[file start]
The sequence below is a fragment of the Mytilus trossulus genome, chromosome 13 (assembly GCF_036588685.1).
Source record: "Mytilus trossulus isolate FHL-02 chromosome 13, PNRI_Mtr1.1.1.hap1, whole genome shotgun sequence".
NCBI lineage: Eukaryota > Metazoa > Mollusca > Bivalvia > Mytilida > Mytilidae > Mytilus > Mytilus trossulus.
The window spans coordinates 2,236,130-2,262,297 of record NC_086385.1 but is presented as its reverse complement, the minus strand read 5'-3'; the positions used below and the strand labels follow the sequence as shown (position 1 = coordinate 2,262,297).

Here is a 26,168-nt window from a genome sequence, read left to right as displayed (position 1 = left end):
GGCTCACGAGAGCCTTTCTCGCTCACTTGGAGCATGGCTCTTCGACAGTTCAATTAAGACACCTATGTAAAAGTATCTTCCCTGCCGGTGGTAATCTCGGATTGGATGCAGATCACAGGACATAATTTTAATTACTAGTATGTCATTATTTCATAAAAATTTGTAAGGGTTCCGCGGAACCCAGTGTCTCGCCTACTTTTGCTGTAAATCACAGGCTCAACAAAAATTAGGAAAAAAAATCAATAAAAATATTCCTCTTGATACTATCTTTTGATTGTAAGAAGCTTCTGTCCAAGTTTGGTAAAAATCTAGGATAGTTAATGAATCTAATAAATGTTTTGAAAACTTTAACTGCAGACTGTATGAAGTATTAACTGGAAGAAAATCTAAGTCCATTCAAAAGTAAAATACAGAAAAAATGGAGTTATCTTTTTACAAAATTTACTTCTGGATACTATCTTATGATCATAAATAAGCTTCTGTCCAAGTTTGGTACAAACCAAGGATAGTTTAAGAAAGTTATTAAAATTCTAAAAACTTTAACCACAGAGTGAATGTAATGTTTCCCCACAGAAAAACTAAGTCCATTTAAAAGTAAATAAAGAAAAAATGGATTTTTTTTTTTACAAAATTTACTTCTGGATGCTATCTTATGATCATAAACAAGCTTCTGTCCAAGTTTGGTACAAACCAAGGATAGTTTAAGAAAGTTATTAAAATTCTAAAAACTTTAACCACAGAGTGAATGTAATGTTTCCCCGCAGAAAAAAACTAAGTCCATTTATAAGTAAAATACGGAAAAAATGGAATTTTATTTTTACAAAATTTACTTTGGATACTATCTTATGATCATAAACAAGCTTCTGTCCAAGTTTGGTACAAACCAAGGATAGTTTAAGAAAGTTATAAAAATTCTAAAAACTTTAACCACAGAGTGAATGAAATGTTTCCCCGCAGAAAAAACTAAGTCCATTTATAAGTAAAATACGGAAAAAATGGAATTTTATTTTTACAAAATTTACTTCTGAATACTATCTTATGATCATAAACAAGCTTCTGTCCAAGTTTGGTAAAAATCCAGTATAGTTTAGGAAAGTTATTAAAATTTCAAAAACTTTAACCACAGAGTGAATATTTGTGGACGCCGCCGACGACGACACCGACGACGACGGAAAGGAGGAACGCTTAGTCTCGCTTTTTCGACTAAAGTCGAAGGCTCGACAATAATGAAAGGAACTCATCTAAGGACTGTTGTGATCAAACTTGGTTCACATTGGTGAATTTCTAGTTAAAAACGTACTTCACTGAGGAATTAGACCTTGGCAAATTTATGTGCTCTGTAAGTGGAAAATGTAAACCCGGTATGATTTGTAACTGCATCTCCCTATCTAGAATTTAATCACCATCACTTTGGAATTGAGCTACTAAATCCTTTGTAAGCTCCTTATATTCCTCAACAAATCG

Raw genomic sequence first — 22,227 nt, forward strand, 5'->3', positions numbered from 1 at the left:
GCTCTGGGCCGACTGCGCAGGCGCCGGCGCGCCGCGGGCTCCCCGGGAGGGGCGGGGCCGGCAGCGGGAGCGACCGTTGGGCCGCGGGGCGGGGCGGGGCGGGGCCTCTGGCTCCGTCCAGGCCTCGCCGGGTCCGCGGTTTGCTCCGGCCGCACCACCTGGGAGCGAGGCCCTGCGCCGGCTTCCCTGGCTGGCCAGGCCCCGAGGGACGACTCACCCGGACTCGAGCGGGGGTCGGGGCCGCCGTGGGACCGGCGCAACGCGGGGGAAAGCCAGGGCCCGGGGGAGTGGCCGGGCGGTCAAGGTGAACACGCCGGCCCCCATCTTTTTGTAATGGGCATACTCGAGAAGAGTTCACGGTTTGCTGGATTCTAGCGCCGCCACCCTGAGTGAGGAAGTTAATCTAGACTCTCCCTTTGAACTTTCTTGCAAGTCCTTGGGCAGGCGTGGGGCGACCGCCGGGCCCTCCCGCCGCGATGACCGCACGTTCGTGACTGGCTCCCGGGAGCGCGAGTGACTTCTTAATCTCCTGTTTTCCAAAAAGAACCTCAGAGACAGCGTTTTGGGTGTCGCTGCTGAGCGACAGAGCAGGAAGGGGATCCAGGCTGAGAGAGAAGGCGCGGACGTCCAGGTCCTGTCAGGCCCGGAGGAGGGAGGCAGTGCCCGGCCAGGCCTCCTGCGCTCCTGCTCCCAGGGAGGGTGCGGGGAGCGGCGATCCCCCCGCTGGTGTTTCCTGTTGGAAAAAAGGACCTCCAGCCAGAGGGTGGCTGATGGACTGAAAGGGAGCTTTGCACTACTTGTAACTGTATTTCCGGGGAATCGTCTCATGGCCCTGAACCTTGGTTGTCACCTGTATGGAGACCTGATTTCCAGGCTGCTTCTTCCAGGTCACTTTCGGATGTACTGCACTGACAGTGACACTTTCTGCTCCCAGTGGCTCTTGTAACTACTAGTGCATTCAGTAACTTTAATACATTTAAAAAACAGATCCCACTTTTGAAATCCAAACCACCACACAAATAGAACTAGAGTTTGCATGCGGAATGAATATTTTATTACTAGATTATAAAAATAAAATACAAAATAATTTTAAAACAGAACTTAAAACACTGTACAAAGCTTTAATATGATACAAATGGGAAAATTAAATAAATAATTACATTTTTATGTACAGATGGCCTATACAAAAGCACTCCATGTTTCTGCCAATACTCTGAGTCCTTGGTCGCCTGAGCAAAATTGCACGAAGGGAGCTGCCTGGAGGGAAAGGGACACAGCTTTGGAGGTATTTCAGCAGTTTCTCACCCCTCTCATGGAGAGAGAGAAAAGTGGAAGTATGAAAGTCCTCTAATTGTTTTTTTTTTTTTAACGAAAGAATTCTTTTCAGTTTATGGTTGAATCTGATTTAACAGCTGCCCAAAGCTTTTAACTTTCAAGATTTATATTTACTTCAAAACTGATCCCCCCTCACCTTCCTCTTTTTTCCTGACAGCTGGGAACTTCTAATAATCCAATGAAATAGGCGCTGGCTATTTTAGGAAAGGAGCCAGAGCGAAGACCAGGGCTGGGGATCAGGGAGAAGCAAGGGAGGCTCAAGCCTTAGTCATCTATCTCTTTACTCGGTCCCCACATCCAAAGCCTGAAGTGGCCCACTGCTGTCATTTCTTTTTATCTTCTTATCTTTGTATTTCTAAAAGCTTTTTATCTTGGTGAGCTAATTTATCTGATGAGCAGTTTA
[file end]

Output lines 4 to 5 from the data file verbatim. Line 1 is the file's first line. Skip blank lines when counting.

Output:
The window spans coordinates 2,236,130-2,262,297 of record NC_086385.1 but is presented as its reverse complement, the minus strand read 5'-3'; the positions used below and the strand labels follow the sequence as shown (position 1 = coordinate 2,262,297).

Here is a 26,168-nt window from a genome sequence, read left to right as displayed (position 1 = left end):